Culture At Large

Get Indignant

Chris Salzman

Mere Comments has a post about an easter preschool curriculum that purposefully fails to mention Jesus' death and resurrection, which seems to me to kinda be the point of the holiday...

We didn't know that the Gospel, like Ginsu knives and blood pressure medicine, ought to be kept out of the reach of small children.

At least that's what one church was told recently, by a publisher of children's Sunday school curricula, according to Two Institutions, a blog about family and church matters.

The pastors at this church in Raleigh, North Carolina, were perplexed when they saw the Holy Week Sunday school lessons for preschoolers from "First Look," the publisher of the one to five year-old Sunday school class materials. There wasn't a mention of the resurrection of Jesus. Naturally, the pastors inquired about the oversight. It turns out it was no oversight.


"Easter is a special time in churches," the letter from the publisher says. "It's a time of celebration and thankfulness. But because of the graphic nature of the Easter story and the crucifixion specifically, we need to be careful as we choose what we tell preschoolers about Easter."

The letter continues:

"In order to be sensitive to the physical, intellectual, and emotional development of preschoolers, First Look has chosen not to include the Easter story in our curriculum. Instead, we are focusing on the Last Supper, when Jesus shared a meal and spent time with the people He loved. We have made this choice because the crucifixion is simply too violent for preschoolers. And if we were to skip the crucifixion and go straight to the resurrection, then preschoolers would be confused."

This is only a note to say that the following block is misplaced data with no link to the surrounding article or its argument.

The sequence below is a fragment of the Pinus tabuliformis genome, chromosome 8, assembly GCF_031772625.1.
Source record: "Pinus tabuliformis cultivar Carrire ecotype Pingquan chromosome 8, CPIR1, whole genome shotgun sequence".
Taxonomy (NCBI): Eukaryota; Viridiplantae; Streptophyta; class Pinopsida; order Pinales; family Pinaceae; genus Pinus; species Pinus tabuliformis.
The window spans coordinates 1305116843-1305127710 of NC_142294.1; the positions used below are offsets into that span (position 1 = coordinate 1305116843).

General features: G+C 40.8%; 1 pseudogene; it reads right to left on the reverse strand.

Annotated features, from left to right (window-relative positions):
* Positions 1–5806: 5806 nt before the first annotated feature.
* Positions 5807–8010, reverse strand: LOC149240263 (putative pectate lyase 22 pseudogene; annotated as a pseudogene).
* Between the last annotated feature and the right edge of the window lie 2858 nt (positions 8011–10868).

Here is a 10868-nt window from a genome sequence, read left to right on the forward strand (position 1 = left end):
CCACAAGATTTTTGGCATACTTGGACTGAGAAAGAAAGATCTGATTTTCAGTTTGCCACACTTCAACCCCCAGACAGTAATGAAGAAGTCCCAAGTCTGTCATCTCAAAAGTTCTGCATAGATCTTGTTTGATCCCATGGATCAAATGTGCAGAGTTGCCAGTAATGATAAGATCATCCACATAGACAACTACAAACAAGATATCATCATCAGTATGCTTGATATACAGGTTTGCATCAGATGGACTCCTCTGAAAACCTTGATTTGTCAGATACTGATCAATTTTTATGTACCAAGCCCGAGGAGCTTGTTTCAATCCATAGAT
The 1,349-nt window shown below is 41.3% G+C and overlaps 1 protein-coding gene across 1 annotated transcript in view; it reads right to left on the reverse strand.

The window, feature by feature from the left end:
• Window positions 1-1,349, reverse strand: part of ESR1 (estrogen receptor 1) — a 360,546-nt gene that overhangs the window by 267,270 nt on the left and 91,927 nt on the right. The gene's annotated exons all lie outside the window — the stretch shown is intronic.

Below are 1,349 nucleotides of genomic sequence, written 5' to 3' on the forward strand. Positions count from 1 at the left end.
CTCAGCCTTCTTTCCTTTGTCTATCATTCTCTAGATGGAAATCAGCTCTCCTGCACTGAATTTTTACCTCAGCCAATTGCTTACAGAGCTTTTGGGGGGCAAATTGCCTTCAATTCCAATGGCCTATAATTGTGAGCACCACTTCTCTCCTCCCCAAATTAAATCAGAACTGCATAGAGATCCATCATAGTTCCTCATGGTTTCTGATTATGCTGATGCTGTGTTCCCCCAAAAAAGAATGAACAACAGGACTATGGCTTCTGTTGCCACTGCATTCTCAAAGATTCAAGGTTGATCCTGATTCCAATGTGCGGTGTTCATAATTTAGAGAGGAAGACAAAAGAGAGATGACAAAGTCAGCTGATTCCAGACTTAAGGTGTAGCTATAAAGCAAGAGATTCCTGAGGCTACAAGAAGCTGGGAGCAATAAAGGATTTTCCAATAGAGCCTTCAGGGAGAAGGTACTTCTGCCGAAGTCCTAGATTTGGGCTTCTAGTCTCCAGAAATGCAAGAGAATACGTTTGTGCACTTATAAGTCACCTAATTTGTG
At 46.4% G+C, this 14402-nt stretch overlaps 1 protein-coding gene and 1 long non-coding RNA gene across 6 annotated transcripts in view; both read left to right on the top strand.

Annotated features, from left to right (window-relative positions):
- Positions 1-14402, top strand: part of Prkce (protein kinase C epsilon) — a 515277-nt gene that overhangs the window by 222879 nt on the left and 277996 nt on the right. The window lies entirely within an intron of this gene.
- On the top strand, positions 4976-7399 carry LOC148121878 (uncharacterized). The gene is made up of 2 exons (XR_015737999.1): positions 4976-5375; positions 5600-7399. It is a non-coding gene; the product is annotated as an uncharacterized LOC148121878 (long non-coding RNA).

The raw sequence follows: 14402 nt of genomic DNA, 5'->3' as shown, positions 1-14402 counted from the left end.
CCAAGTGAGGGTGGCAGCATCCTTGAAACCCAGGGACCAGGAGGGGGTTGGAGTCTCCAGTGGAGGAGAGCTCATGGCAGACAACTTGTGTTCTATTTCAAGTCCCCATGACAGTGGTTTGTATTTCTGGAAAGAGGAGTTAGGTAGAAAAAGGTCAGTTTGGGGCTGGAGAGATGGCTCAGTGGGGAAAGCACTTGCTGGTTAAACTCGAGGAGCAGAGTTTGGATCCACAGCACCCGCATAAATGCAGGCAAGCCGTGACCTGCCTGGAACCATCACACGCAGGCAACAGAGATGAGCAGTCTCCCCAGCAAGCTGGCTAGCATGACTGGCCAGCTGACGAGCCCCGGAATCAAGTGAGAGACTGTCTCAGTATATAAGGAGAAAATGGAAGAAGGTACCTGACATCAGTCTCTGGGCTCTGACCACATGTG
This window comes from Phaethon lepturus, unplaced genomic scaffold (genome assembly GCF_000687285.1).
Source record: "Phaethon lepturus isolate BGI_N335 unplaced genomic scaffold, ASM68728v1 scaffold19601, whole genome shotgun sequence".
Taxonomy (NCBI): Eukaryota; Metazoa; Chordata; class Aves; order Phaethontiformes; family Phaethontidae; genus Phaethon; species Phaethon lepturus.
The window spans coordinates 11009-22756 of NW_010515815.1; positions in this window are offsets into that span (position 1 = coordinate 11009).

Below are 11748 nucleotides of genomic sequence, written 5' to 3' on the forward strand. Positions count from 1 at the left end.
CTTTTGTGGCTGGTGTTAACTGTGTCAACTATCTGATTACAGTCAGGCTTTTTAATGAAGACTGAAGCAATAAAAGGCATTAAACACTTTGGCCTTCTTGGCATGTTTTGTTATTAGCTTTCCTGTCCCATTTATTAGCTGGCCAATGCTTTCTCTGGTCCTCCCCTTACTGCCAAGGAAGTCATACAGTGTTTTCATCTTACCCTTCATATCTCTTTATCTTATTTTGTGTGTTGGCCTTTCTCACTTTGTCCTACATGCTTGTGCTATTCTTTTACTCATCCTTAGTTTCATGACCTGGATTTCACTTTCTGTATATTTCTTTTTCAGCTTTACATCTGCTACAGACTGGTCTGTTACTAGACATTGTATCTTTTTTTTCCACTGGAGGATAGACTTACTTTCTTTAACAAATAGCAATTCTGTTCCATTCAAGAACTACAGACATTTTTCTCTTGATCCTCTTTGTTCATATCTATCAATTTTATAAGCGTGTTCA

The curriculum marketers must know how bad this sounds, so they reassure the church they believe that the Gospel is for all people. Leaving out the cross and the resurrection is actually to help children come to Christ. They write, "We're using these formative preschool years to build a foundation for that eventual decision by focusing on God's love and telling preschoolers that 'Jesus wants to be my friend forever.'"

The publishers note that there is an "alternate ending" to the kindergarten lesson that "tells a simple version of the Easter story" for older preschoolers, for those churches that want it. What kind of evangelical world do we find ourselves in when the Easter story is an "alternate ending" to the story of Jesus, at Eastertime?

Here's the original blog post.

And the publisher's web site.

Now, I am not a father, and frankly the thought of teaching a preschool Sunday school class is paralyzing to me, so I'm not going to run my mouth off much more concerning this story. I will say that I cannot recall ever being frightened about anything I heard at church (well, at least not until I started listening during "big church").

Any parents care to chime in? For those without children, do you think that hearing about the truth of Jesus' death and resurrection at that age would have (or did) adversely affected you? Other thoughts?

Topics: Culture At Large, Theology & The Church, Evangelism, Home & Family, Family